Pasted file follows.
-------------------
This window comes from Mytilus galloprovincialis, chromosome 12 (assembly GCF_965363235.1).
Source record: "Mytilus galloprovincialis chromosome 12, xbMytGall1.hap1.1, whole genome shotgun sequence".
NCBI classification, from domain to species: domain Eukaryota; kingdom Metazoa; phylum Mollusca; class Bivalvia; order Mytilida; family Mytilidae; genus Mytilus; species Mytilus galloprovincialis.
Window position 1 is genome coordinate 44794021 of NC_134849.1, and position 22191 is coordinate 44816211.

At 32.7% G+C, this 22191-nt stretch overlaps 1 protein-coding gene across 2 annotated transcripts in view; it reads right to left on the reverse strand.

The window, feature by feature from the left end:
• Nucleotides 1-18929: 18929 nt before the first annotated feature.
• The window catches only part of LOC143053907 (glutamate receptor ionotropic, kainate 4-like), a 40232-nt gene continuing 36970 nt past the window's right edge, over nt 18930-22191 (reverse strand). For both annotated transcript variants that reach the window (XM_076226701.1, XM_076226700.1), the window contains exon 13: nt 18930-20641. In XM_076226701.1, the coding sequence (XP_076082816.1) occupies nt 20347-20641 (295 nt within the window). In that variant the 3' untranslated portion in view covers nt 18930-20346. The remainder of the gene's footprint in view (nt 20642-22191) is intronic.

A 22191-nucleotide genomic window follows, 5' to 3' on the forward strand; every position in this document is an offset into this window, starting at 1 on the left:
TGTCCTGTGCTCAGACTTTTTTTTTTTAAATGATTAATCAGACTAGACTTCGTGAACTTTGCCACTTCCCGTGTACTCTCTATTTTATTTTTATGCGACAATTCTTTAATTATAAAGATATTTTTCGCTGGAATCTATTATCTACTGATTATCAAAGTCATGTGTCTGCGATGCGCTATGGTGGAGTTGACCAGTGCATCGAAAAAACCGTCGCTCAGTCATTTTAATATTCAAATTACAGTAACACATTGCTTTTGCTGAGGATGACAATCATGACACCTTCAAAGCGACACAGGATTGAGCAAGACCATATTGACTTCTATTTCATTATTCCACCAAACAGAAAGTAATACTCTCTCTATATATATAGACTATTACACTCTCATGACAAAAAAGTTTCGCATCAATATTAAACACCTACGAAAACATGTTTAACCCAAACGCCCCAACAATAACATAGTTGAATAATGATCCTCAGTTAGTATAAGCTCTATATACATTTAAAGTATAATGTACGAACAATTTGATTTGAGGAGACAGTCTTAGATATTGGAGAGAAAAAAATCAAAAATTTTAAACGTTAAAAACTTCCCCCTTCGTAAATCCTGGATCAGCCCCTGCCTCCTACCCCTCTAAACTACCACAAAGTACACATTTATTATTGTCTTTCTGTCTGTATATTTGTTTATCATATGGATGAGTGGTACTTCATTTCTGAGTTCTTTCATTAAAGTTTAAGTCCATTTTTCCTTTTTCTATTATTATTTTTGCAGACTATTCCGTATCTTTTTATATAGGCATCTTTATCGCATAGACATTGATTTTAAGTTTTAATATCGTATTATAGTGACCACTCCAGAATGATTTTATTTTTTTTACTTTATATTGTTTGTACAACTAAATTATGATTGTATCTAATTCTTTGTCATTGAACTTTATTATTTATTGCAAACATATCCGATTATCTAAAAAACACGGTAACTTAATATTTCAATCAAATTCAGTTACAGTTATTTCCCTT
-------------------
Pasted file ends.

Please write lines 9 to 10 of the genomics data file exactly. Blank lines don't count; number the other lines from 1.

A 22191-nucleotide genomic window follows, 5' to 3' on the forward strand; every position in this document is an offset into this window, starting at 1 on the left:
TGTCCTGTGCTCAGACTTTTTTTTTTTAAATGATTAATCAGACTAGACTTCGTGAACTTTGCCACTTCCCGTGTACTCTCTATTTTATTTTTATGCGACAATTCTTTAATTATAAAGATATTTTTCGCTGGAATCTATTATCTACTGATTATCAAAGTCATGTGTCTGCGATGCGCTATGGTGGAGTTGACCAGTGCATCGAAAAAACCGTCGCTCAGTCATTTTAATATTCAAATTACAGTAACACATTGCTTTTGCTGAGGATGACAATCATGACACCTTCAAAGCGACACAGGATTGAGCAAGACCATATTGACTTCTATTTCATTATTCCACCAAACAGAAAGTAATACTCTCTCTATATATATAGACTATTACACTCTCATGACAAAAAAGTTTCGCATCAATATTAAACACCTACGAAAACATGTTTAACCCAAACGCCCCAACAATAACATAGTTGAATAATGATCCTCAGTTAGTATAAGCTCTATATACATTTAAAGTATAATGTACGAACAATTTGATTTGAGGAGACAGTCTTAGATATTGGAGAGAAAAAAATCAAAAATTTTAAACGTTAAAAACTTCCCCCTTCGTAAATCCTGGATCAGCCCCTGCCTCCTACCCCTCTAAACTACCACAAAGTACACATTTATTATTGTCTTTCTGTCTGTATATTTGTTTATCATATGGATGAGTGGTACTTCATTTCTGAGTTCTTTCATTAAAGTTTAAGTCCATTTTTCCTTTTTCTATTATTATTTTTGCAGACTATTCCGTATCTTTTTATATAGGCATCTTTATCGCATAGACATTGATTTTAAGTTTTAATATCGTATTATAGTGACCACTCCAGAATGATTTTATTTTTTTTACTTTATATTGTTTGTACAACTAAATTATGATTGTATCTAATTCTTTGTCATTGAACTTTATTATTTATTGCAAACATATCCGATTATCTAAAAAACACGGTAACTTAATATTTCAATCAAATTCAGTTACAGTTATTTCCCTT